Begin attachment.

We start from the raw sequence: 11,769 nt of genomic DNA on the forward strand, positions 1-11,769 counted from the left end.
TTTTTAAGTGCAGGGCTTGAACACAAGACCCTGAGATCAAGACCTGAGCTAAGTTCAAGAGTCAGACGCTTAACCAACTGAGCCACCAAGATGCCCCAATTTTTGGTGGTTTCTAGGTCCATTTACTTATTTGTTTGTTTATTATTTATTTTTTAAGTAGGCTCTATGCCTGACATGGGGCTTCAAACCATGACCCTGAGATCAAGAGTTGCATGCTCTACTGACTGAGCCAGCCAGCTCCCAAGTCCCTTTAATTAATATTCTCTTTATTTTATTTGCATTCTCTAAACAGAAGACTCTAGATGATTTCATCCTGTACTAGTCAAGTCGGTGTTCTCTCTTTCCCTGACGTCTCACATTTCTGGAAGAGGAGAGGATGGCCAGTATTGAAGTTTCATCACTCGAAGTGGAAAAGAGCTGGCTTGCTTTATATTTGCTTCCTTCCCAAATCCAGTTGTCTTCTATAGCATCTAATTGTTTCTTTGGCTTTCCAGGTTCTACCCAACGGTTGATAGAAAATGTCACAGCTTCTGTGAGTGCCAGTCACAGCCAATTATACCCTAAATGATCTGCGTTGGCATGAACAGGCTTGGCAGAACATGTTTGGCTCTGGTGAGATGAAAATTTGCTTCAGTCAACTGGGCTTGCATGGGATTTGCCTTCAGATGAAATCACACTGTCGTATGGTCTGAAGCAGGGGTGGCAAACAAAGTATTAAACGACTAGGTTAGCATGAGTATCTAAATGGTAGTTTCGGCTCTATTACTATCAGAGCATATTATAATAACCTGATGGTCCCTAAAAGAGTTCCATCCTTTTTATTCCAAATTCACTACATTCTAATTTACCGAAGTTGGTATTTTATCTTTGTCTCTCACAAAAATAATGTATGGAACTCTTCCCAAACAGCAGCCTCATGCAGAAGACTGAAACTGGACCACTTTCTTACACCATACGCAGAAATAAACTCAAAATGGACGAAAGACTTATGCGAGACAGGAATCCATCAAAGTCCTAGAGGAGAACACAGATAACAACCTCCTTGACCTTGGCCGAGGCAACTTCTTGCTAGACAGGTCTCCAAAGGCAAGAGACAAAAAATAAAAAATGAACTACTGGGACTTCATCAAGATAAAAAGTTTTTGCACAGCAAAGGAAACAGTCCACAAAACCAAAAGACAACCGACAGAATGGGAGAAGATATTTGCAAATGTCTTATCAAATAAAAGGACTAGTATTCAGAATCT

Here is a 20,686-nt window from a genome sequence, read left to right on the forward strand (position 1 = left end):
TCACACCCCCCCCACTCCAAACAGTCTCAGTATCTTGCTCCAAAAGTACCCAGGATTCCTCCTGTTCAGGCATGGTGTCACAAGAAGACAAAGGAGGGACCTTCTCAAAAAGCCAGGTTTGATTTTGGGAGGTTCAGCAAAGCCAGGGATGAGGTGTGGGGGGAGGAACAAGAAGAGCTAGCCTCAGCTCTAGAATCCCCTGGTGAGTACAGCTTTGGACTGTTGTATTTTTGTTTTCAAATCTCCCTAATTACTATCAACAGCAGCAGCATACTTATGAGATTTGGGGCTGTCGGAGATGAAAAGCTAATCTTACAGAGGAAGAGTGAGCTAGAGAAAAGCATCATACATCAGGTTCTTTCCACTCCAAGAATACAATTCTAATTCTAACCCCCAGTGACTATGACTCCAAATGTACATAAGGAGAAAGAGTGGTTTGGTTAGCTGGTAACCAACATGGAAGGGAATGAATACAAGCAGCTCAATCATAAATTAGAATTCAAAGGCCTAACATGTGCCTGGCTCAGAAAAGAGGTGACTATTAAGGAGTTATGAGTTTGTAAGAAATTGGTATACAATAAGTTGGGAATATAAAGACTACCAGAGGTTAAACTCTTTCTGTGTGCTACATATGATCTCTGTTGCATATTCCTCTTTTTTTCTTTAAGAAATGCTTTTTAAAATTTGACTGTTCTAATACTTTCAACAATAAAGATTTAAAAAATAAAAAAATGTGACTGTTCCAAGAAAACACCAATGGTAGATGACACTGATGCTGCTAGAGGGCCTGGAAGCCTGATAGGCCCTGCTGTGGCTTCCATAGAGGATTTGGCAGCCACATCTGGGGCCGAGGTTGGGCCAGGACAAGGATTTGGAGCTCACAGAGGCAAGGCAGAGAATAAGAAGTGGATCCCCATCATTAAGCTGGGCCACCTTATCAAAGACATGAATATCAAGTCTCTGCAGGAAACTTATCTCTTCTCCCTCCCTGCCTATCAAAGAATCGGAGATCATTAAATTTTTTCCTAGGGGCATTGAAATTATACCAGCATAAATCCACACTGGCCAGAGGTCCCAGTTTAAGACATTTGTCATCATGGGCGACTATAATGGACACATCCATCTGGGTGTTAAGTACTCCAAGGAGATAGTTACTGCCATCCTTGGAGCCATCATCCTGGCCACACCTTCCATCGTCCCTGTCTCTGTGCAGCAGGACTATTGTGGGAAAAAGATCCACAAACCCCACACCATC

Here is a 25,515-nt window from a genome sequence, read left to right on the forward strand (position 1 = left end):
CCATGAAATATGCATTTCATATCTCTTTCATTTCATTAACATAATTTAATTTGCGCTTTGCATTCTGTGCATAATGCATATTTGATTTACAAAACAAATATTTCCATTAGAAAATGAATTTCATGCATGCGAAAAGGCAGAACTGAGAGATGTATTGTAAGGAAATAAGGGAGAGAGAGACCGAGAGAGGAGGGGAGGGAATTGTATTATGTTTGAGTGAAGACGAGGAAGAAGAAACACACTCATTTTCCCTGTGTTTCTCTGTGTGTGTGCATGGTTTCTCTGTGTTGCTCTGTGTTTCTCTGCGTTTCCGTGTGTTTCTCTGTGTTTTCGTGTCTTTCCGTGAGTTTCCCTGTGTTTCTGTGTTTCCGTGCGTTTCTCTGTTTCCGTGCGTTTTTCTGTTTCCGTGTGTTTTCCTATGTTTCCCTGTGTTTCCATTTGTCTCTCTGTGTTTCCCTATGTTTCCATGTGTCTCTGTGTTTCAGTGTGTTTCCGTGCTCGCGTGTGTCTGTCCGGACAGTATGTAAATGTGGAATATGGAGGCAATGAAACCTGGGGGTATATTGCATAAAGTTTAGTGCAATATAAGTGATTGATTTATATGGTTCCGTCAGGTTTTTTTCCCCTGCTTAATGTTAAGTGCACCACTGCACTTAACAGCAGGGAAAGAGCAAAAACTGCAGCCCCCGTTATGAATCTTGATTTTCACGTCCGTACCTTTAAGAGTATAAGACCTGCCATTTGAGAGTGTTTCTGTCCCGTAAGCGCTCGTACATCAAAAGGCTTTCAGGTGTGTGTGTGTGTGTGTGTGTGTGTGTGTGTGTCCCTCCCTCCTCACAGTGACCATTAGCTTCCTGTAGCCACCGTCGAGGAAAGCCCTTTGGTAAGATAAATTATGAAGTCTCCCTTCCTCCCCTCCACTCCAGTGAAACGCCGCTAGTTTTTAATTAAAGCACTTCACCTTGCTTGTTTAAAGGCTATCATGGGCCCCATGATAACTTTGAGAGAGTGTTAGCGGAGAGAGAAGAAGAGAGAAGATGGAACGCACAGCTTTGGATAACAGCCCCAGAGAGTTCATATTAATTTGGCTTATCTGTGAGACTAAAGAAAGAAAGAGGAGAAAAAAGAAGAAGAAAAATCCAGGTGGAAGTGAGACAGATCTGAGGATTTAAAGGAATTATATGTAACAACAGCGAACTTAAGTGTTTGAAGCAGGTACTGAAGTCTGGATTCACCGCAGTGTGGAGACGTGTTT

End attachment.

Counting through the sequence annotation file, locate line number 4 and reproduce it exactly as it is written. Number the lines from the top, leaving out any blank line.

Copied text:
TCACACCCCCCCCACTCCAAACAGTCTCAGTATCTTGCTCCAAAAGTACCCAGGATTCCTCCTGTTCAGGCATGGTGTCACAAGAAGACAAAGGAGGGACCTTCTCAAAAAGCCAGGTTTGATTTTGGGAGGTTCAGCAAAGCCAGGGATGAGGTGTGGGGGGAGGAACAAGAAGAGCTAGCCTCAGCTCTAGAATCCCCTGGTGAGTACAGCTTTGGACTGTTGTATTTTTGTTTTCAAATCTCCCTAATTACTATCAACAGCAGCAGCATACTTATGAGATTTGGGGCTGTCGGAGATGAAAAGCTAATCTTACAGAGGAAGAGTGAGCTAGAGAAAAGCATCATACATCAGGTTCTTTCCACTCCAAGAATACAATTCTAATTCTAACCCCCAGTGACTATGACTCCAAATGTACATAAGGAGAAAGAGTGGTTTGGTTAGCTGGTAACCAACATGGAAGGGAATGAATACAAGCAGCTCAATCATAAATTAGAATTCAAAGGCCTAACATGTGCCTGGCTCAGAAAAGAGGTGACTATTAAGGAGTTATGAGTTTGTAAGAAATTGGTATACAATAAGTTGGGAATATAAAGACTACCAGAGGTTAAACTCTTTCTGTGTGCTACATATGATCTCTGTTGCATATTCCTCTTTTTTTCTTTAAGAAATGCTTTTTAAAATTTGACTGTTCTAATACTTTCAACAATAAAGATTTAAAAAATAAAAAAATGTGACTGTTCCAAGAAAACACCAATGGTAGATGACACTGATGCTGCTAGAGGGCCTGGAAGCCTGATAGGCCCTGCTGTGGCTTCCATAGAGGATTTGGCAGCCACATCTGGGGCCGAGGTTGGGCCAGGACAAGGATTTGGAGCTCACAGAGGCAAGGCAGAGAATAAGAAGTGGATCCCCATCATTAAGCTGGGCCACCTTATCAAAGACATGAATATCAAGTCTCTGCAGGAAACTTATCTCTTCTCCCTCCCTGCCTATCAAAGAATCGGAGATCATTAAATTTTTTCCTAGGGGCATTGAAATTATACCAGCATAAATCCACACTGGCCAGAGGTCCCAGTTTAAGACATTTGTCATCATGGGCGACTATAATGGACACATCCATCTGGGTGTTAAGTACTCCAAGGAGATAGTTACTGCCATCCTTGGAGCCATCATCCTGGCCACACCTTCCATCGTCCCTGTCTCTGTGCAGCAGGACTATTGTGGGAAAAAGATCCACAAACCCCACACCATC